We have been sailing under the big kite for hours and there is a relaxed, happy vibe on the boat. Besides keeping the boat moving as fast as possible we have a domestic life on board that is organized through our system of watches. We are either on watch, cooking, fixing stuff, sleeping or doing the bosun duties for the day.
We have a bosun each day who is not officially on watches that day but completes a list of boat tasks including: checking for chaffing, checking shroud guards for damage,checking water tanks, fuel tanks, solar panels, condition of sails, water maker, goose neck fitting, blocks at mast base, blocks for gybe preventer, furling drum, jib cars, Jack stays, steering gear, hydrovane, fuel cans, generator, engine, batteries and wiring, VHF and seacocks.
In addition the bosun is responsible for cleaning the bilges, galley, heads, floors, saloon, rotating fruit and vegetables and doing boat laundry. Bosun also charges the torches, reviews the routing for the day and night and updates the GRIB files. Every 5 days one of us is bosun. It’s a busy day with lots of good learning about what it takes to run and maintain a boat at sea.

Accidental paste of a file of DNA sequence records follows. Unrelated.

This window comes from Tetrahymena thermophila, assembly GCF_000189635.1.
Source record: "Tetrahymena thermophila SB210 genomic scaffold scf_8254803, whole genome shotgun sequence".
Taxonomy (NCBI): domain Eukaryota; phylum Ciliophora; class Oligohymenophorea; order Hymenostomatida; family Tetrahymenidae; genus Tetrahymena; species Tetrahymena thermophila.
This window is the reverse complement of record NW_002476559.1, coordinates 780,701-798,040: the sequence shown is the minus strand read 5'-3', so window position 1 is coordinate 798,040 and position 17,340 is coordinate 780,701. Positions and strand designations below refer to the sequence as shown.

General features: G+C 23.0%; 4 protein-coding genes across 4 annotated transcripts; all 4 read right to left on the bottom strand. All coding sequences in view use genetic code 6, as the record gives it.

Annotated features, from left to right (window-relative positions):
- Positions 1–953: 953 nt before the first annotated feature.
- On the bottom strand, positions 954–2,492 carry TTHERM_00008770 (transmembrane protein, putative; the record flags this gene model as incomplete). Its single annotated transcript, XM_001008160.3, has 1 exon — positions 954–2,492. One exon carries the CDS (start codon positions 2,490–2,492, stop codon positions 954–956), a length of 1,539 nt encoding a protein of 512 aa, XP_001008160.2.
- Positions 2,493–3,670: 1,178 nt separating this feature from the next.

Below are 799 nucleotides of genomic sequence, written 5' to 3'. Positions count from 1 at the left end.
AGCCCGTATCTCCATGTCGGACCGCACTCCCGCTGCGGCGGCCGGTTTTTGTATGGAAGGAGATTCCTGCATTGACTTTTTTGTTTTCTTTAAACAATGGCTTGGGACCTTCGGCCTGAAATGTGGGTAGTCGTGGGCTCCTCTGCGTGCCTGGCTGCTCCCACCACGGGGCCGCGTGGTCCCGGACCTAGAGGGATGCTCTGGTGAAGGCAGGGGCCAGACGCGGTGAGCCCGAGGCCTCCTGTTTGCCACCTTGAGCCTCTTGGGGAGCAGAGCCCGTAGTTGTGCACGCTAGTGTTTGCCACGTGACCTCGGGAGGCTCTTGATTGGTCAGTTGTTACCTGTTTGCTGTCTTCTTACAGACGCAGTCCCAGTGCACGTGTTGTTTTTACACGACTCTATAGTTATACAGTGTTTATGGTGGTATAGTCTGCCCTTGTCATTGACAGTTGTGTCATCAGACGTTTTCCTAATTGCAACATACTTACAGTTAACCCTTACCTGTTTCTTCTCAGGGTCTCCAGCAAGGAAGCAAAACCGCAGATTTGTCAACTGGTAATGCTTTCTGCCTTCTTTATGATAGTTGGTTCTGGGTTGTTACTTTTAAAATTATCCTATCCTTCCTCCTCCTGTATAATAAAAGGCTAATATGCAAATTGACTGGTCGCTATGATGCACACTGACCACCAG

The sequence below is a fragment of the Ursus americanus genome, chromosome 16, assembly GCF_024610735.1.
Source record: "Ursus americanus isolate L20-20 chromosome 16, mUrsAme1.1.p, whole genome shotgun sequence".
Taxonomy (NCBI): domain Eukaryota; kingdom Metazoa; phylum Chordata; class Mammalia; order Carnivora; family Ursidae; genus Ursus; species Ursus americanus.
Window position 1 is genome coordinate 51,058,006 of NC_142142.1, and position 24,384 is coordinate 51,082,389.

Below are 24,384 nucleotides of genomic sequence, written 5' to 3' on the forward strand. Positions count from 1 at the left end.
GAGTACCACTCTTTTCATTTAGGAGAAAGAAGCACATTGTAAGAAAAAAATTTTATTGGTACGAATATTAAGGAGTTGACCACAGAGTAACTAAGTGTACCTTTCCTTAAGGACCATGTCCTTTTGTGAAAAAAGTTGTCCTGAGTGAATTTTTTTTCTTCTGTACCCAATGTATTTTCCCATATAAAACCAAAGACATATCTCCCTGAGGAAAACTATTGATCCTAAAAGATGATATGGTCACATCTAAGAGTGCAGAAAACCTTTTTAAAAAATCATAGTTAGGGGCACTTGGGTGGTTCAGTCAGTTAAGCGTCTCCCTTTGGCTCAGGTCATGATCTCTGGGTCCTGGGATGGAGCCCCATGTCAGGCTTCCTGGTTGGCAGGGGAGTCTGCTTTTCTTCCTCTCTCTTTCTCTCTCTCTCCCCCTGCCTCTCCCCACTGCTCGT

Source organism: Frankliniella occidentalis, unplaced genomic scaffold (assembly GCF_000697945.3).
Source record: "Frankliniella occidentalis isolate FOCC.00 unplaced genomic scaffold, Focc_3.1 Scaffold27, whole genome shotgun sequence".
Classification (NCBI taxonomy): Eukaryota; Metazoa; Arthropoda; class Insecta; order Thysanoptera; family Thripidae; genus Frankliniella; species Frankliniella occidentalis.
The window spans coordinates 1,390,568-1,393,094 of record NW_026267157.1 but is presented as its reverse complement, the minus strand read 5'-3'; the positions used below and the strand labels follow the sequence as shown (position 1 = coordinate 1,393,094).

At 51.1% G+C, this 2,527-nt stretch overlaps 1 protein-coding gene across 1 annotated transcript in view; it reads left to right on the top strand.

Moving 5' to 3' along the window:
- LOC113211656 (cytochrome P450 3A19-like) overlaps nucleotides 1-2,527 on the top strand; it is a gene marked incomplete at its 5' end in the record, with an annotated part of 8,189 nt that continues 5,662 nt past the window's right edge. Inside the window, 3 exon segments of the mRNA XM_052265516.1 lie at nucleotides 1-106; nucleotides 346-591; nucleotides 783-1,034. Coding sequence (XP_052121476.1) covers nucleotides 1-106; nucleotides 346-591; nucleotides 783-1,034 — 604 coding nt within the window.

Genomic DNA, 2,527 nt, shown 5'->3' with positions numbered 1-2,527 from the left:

Someone each day is designated the cook for lunch and someone else for dinner. Our watches are organized in 2 hour chunks. We all seem to be hungry all the time. We spend time together talking about food and what we will cook and look forward to our next meal.
When not on watch we are helping with repairs. There’s downtime for those not on watch or doing bosun duties so we have a boat chess tournament going and there is at least in game of chess a day and yes the board is magnetic.
The boat is rarely quiet, it creaks and it groans. There are tremendous forces at play on multiple areas at at given time on a boat. The noise of 13 tonnes of boat and gear blasting through the water at 9 knots in a swell is hard to describe.
Today we heard news on the VHF of an accident on one of the other boats. The boat made a sudden unplanned maneuver and two of the crew were thrown across the boat. One sustained a concussion and the other has an open ankle fracture. A vessel of opportunity was 10 hours away and they were going to try to get the injured people off to help get them to the Caribbean faster. We later heard that it was too rough to make the transfer so the injured person is stuck with an open fracture on a rolling boat in big seas. I can’t imagine how painful that must be for the person and the crew .
Our routines turn hours into days and days into nights. We sleep in snatches and I find myself happily heading up on deck at 2am after a few hours sleep to sail under the moon while the others sleep.